Four flights later, and I’m back in LA. One hell of a travel day, one hell of an FSP, but I made it back to Mom and Dad in one piece!
Tonight was my very first night dive! From the shore, we swam out just as the sun had set and the sky was losing color. Down we went into the darkening water, glowsticks on our tanks and flashlights in hand. It was eerie to see how the colorful, active blue ocean becomes still and empty in the pitch black night. That being said, there is still plenty to see that comes out as well. Giant crabs and lobsters, a huge beaded sea cucumber, shrimps galore, bioluminescent algae, fish settling into their mucus membrane to sleep. My only complaint stems from my burning face, after being stung repeatedly in the lip and chin by a sea wasp jellyfish. Other than the dulling pain, it really was incredible cruising through the waters at night, and an awesome way to tie up our scuba experience here on Little Cayman!
The project I’ve been working on recently has been with hermit crabs, comparing latency to reemerge between terrestrial and marine crabs in response to three disturbance types. Unfortunately, I didn’t take a single picture during the entire process (unlike me, I know, and yet here I am with an empty camera asking where the time went).
1. Day one was spent working with terrestrial hermit crabs. Here, they are absolutely enormous (~8cm long). Frightening, almost. Hint to any future huge-hermit-crab researchers: do NOT take your eyes off the one you’re holding, it WILL pinch you, you WILL cry out in pain, and everyone in CCMI will hear you and know about your throbbing finger.
2. Day two was spent searching for marine hermit crabs, which were teeny (~0.5cm long). After half a day without success, we ended up swimming out to Owen Island in South Hole Sound Lagoon. Luckily, there were a ton, and we ran our experiments on the little island with ease. Unluckily, we had to swim ~200m perpendicular to the current, lugging our bag of equipment both ways.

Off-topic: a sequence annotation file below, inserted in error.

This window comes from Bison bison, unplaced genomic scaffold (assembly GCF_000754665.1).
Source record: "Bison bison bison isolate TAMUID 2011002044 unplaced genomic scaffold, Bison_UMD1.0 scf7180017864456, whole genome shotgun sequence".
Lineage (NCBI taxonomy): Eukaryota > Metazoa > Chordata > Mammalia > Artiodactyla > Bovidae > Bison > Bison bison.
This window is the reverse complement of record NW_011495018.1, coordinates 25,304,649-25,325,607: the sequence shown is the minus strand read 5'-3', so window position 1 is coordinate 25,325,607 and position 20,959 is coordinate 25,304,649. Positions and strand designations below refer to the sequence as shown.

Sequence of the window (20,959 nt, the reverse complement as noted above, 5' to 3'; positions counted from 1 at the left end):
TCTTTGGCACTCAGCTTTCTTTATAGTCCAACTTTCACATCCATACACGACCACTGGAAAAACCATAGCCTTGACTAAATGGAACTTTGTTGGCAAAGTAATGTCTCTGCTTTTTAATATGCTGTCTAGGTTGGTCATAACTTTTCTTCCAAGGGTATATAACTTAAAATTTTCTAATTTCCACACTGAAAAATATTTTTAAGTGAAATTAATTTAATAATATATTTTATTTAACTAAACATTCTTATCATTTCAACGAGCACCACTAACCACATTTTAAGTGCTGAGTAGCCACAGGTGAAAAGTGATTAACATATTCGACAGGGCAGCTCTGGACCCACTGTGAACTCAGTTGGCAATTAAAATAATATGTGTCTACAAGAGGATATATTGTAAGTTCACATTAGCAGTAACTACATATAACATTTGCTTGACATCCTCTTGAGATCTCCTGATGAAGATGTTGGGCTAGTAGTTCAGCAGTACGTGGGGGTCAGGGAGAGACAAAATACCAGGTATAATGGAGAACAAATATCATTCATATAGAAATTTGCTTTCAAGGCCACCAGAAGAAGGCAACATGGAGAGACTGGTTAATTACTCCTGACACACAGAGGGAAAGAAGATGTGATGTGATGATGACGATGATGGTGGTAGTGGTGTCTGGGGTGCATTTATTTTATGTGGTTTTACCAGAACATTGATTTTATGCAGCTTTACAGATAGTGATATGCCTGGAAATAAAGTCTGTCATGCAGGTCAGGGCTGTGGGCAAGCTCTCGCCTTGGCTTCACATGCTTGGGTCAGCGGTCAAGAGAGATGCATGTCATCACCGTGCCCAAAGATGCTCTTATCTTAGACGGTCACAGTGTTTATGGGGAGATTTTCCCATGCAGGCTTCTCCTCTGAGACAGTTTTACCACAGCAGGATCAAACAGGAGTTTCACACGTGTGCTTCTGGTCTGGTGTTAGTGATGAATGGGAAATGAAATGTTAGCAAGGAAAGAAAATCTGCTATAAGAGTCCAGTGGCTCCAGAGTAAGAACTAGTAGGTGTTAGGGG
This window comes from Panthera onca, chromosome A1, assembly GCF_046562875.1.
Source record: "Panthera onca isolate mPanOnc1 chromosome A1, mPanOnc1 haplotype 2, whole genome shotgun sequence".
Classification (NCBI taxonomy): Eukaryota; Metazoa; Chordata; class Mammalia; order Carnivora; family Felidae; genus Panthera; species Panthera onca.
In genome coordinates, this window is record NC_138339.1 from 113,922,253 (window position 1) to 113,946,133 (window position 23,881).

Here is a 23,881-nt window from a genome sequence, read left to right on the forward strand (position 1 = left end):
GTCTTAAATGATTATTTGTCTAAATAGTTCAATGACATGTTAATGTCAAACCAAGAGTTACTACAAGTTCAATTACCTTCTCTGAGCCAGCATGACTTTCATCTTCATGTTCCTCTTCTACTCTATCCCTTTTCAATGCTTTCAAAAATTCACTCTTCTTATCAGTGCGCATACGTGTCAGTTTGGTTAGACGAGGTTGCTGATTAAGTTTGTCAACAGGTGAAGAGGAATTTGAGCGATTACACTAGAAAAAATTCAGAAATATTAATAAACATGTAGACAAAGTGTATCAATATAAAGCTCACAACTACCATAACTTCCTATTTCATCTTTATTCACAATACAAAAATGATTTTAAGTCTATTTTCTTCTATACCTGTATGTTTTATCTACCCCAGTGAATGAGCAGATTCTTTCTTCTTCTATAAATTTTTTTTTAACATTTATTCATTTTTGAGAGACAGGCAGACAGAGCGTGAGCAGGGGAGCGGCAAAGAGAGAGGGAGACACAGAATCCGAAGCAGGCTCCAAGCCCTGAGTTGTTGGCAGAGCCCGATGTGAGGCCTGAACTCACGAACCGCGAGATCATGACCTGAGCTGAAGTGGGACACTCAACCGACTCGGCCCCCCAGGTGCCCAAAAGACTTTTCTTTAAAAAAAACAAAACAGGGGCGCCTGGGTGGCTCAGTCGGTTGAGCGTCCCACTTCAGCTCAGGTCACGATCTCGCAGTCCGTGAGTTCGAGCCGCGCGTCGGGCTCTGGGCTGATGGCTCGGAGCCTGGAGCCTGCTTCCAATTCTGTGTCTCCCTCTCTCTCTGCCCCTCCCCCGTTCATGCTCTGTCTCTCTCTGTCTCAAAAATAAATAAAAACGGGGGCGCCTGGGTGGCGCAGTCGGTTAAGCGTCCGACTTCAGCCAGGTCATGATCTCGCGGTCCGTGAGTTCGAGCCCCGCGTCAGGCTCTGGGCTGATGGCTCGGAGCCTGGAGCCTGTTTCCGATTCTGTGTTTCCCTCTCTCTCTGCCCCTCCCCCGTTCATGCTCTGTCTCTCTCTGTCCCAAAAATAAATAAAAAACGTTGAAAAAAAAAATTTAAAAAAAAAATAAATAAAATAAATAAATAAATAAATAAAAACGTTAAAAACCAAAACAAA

Exhausting, but done. By yesterday afternoon, we had completed our data collection not just for the Hermit Crab Project, not just for the Little Cayman segment, but for all of FSP. Surreal. Now, we’ve analyzed the data and will start preparing our presentation and writing our paper. The analyses took one professor, one TA, and two well-versed FSPers half a day with three separate “Oh, wait, we just realized…” before completion. Now, we have our results, found some great stuff, and are off to write our last paper.
In the meantime, here are some pictures from our beach clean up this breezy afternoon, in efforts to make this post less text,text,text.
Here’s the update: a whiles back, I wrote that I was thinking about doing a damselfish project. After a bit of exploring, we realized what we wanted to do wasn’t going to work quite like we’d hoped. Instead, I teamed up with two other girls and got started on an even cooler project. Thus, project mantis shrimp was born!
Our first dive here in Little Cayman! Since many of us are new divers, the dive masters did a quick review of our skills from certification before we went off to explore the reef (which also meant we couldn’t bring cameras today, but some of the students that are snorkeling instead were able to catch great shots!) Pictures courtesy of Ann:
Today, we were asked to write up project proposals. At our Costa Rican sites, we had a bit more freedom to design pilot studies that allowed us to try and fail at methods. However, in the marine ecosystem, and in a place where permits are needed to work with certain organisms, it’s a bit tougher to make things up as you go. With that, Brad assigned us our first written project proposal of the term…